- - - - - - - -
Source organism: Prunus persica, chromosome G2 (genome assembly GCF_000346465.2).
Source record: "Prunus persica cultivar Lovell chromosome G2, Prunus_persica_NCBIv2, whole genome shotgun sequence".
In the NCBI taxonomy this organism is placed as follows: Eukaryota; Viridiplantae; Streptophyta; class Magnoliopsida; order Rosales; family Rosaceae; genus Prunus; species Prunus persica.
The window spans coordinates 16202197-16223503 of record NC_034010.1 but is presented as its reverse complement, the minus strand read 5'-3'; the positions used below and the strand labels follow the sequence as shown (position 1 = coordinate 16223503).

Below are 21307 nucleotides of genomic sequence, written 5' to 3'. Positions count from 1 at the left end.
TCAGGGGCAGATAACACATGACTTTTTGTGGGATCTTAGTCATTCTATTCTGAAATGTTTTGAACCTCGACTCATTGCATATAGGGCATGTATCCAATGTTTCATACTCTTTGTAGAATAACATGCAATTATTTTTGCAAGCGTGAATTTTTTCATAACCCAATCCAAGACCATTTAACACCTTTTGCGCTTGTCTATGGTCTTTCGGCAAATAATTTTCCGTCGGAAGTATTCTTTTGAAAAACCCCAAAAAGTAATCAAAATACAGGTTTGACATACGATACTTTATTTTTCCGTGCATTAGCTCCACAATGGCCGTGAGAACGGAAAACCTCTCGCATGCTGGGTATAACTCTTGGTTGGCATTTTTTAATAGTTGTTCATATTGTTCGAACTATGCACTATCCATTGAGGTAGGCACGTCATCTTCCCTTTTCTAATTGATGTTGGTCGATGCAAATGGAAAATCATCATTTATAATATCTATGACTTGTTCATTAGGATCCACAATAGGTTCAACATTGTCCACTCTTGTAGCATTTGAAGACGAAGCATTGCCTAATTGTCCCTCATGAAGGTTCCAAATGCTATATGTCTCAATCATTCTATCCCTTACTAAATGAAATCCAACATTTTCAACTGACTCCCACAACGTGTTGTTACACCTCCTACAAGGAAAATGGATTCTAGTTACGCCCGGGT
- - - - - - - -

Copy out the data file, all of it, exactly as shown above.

Source organism: Prunus persica, chromosome G2 (genome assembly GCF_000346465.2).
Source record: "Prunus persica cultivar Lovell chromosome G2, Prunus_persica_NCBIv2, whole genome shotgun sequence".
In the NCBI taxonomy this organism is placed as follows: Eukaryota; Viridiplantae; Streptophyta; class Magnoliopsida; order Rosales; family Rosaceae; genus Prunus; species Prunus persica.
The window spans coordinates 16202197-16223503 of record NC_034010.1 but is presented as its reverse complement, the minus strand read 5'-3'; the positions used below and the strand labels follow the sequence as shown (position 1 = coordinate 16223503).

Below are 21307 nucleotides of genomic sequence, written 5' to 3'. Positions count from 1 at the left end.
TCAGGGGCAGATAACACATGACTTTTTGTGGGATCTTAGTCATTCTATTCTGAAATGTTTTGAACCTCGACTCATTGCATATAGGGCATGTATCCAATGTTTCATACTCTTTGTAGAATAACATGCAATTATTTTTGCAAGCGTGAATTTTTTCATAACCCAATCCAAGACCATTTAACACCTTTTGCGCTTGTCTATGGTCTTTCGGCAAATAATTTTCCGTCGGAAGTATTCTTTTGAAAAACCCCAAAAAGTAATCAAAATACAGGTTTGACATACGATACTTTATTTTTCCGTGCATTAGCTCCACAATGGCCGTGAGAACGGAAAACCTCTCGCATGCTGGGTATAACTCTTGGTTGGCATTTTTTAATAGTTGTTCATATTGTTCGAACTATGCACTATCCATTGAGGTAGGCACGTCATCTTCCCTTTTCTAATTGATGTTGGTCGATGCAAATGGAAAATCATCATTTATAATATCTATGACTTGTTCATTAGGATCCACAATAGGTTCAACATTGTCCACTCTTGTAGCATTTGAAGACGAAGCATTGCCTAATTGTCCCTCATGAAGGTTCCAAATGCTATATGTCTCAATCATTCTATCCCTTACTAAATGAAATCCAACATTTTCAACTGACTCCCACAACGTGTTGTTACACCTCCTACAAGGAAAATGGATTCTAGTTACGCCCGGGT